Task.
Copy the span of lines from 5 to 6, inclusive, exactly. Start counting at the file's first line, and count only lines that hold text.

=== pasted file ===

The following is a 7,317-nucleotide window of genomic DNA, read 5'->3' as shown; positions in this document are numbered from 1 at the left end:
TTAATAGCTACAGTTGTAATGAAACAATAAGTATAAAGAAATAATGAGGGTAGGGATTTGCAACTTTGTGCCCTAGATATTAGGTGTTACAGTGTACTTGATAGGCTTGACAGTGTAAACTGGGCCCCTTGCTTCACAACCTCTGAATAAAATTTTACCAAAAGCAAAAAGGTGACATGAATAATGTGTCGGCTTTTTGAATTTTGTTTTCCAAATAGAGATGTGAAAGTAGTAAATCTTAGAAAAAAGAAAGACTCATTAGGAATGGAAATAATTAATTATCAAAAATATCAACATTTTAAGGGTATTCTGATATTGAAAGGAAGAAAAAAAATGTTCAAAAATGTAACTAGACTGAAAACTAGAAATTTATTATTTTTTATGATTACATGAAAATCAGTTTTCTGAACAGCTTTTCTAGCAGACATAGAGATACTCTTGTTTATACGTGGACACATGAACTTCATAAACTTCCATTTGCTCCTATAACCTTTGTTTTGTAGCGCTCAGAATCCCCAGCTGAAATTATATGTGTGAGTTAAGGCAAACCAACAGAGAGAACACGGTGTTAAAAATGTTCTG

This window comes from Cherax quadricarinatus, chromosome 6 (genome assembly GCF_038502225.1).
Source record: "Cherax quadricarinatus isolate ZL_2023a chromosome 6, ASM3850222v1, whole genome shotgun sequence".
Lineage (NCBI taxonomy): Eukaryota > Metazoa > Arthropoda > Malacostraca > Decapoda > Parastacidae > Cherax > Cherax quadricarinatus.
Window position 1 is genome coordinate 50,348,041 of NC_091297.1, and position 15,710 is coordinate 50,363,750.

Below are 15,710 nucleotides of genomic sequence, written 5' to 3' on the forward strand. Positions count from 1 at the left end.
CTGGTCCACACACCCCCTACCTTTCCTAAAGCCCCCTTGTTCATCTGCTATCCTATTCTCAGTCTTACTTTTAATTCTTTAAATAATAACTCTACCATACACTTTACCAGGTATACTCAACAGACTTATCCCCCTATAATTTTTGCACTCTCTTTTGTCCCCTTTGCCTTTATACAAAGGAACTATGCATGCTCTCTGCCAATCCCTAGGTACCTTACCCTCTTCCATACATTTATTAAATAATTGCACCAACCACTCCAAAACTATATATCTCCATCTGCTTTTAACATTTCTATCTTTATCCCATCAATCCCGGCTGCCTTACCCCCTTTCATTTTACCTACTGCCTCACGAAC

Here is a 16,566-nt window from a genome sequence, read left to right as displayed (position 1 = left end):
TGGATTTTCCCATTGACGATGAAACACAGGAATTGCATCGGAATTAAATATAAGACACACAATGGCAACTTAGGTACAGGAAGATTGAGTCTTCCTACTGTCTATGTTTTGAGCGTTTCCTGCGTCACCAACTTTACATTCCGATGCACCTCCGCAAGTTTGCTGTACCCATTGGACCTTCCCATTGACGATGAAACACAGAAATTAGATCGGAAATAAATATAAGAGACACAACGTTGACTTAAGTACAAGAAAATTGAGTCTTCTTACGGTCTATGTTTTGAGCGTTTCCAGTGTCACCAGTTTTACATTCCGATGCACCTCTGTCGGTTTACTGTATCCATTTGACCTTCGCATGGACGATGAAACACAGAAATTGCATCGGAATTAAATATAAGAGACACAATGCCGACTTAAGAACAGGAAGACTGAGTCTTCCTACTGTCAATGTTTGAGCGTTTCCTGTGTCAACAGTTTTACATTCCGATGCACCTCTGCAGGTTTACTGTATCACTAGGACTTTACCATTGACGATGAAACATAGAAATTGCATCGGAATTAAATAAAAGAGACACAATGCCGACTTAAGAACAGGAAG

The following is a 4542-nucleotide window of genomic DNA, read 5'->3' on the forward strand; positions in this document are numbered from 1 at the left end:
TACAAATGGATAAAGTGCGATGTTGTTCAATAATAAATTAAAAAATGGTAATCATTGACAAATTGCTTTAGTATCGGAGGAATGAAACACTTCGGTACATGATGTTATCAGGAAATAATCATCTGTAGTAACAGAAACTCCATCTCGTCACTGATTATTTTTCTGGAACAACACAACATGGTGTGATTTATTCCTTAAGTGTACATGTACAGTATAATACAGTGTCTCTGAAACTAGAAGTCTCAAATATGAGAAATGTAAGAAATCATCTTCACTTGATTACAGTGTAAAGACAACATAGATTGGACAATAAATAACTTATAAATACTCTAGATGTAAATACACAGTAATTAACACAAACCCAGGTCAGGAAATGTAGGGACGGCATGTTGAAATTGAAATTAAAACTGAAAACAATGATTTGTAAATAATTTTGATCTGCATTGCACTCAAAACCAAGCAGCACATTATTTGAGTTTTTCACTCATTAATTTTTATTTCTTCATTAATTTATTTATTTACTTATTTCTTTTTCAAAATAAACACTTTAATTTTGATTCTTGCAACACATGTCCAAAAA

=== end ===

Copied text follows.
Lineage (NCBI taxonomy): Eukaryota > Metazoa > Arthropoda > Malacostraca > Decapoda > Parastacidae > Cherax > Cherax quadricarinatus.
Window position 1 is genome coordinate 50,348,041 of NC_091297.1, and position 15,710 is coordinate 50,363,750.